Abruptly, the master stopped.  There were no marks on Zita’s skin.  Zita was incorruptible.  Master Fatinelli backed away muttering and crossing himself.  Maria’s eyes were wide and she crossed herself.  Zita gave thanks to God for his presence and protection and left to care for the poor.

*This is an entirely historical-fictionalized account of Zita’s life.  There are no quirks or quotes to pull, but I wanted to put myself into the life of Zita that we know and write from her perspective of faith, grace and service.

Anna Fitch Courie

Julian of Norwich

Julian’s Revelations of Divine Love, is filled with quotes, passages, and images of God that have inspired, challenged, and comforted countless people of faith through the ages. Her text, the earliest known writing by an English woman, reflects a woman with a deep, sensory faith who can communicate the wisdom and insight she experiences in eloquent, poetic, and lyrical words.

Two of her quotes, however, resonate particularly to so many because they remind us of the presence of Christ’s love in the fullness of our lives – the messiness, the hardships, and the suffering as well as the joy – and because they remind us of God’s masculine and feminine qualities – a daring theological writing in her day, definitely.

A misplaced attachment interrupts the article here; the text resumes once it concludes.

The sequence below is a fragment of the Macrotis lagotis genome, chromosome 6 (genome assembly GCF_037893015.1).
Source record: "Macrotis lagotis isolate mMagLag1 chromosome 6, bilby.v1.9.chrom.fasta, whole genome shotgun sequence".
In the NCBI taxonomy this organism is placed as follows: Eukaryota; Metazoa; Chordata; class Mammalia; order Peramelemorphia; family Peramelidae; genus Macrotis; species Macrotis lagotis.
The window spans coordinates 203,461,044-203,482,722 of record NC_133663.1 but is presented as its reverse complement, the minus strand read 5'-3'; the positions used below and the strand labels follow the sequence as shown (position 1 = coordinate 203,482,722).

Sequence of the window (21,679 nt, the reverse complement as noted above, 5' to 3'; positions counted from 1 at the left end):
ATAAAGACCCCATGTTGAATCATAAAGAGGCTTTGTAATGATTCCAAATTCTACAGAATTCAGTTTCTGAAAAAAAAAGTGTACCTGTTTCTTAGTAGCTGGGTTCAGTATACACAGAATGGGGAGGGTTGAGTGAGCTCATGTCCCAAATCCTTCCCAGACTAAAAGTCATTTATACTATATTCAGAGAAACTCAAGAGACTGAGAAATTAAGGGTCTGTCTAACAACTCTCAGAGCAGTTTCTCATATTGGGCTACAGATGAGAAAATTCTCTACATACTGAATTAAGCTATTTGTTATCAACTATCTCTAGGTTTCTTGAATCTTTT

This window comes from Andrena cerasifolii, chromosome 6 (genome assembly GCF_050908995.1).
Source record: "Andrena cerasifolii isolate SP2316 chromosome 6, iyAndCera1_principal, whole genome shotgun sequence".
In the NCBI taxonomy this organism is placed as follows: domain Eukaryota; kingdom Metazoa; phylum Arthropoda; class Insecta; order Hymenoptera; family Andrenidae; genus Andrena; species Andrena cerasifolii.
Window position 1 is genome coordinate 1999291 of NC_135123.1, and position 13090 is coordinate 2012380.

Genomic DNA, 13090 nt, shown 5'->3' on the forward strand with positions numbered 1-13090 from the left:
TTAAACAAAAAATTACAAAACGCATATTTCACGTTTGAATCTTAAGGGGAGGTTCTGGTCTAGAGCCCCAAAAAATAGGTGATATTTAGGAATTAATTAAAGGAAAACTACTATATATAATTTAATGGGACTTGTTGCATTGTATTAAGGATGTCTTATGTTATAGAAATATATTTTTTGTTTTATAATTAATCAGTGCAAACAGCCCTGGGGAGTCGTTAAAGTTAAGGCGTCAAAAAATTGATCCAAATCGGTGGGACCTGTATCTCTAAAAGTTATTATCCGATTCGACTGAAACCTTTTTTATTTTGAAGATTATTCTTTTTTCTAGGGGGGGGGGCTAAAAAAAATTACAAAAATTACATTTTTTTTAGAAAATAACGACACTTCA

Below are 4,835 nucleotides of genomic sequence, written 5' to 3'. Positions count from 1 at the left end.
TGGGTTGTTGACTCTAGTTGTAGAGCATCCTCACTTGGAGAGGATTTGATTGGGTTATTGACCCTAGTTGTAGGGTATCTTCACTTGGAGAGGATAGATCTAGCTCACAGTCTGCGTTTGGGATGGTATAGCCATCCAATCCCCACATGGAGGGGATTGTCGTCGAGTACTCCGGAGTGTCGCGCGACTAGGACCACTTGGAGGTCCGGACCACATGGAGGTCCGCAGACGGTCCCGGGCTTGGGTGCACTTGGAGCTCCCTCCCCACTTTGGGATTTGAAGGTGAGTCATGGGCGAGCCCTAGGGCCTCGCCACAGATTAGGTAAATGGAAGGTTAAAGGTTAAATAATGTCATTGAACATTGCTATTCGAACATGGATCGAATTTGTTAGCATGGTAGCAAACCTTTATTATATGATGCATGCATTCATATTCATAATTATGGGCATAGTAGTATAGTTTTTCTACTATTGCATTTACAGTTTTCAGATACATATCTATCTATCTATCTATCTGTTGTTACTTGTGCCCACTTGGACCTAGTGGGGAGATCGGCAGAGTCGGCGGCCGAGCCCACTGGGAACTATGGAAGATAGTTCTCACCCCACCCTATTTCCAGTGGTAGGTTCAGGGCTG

The best-known quote from Revelations is likely, “All shall be well, and all shall be well, and all manner of thing shall be well.” These 17 words, written as part of Julian’s vision, have been quoted throughout centuries, inspiring artists as they continue to share her contemplative astuteness.

They appear in TS Eliot’s 1942 poem Little Gidding, the fourth and final poem of Eliot’s Four Quartets. Eliot wrote the poem during World War II, a time of great suffering, reflecting on how suffering may be redeemed by God’s love.

‘Sin is Behovely, but
All shall be well, and
All manner of thing shall be well.’

Another great Anglican theologian, C. S. Lewis, also quotes Julian in A Grief Observed, where he writes after his wife’s death. Lewis shares of his awareness of the space of grief: “Two widely different convictions press more and more on my mind. One is that the Eternal Vet is even more inexorable and the possible operations even more painful than our severest imaginings can forbode. But the other, that ‘all shall be well, and all shall be well, and all manner of thing shall be well’.”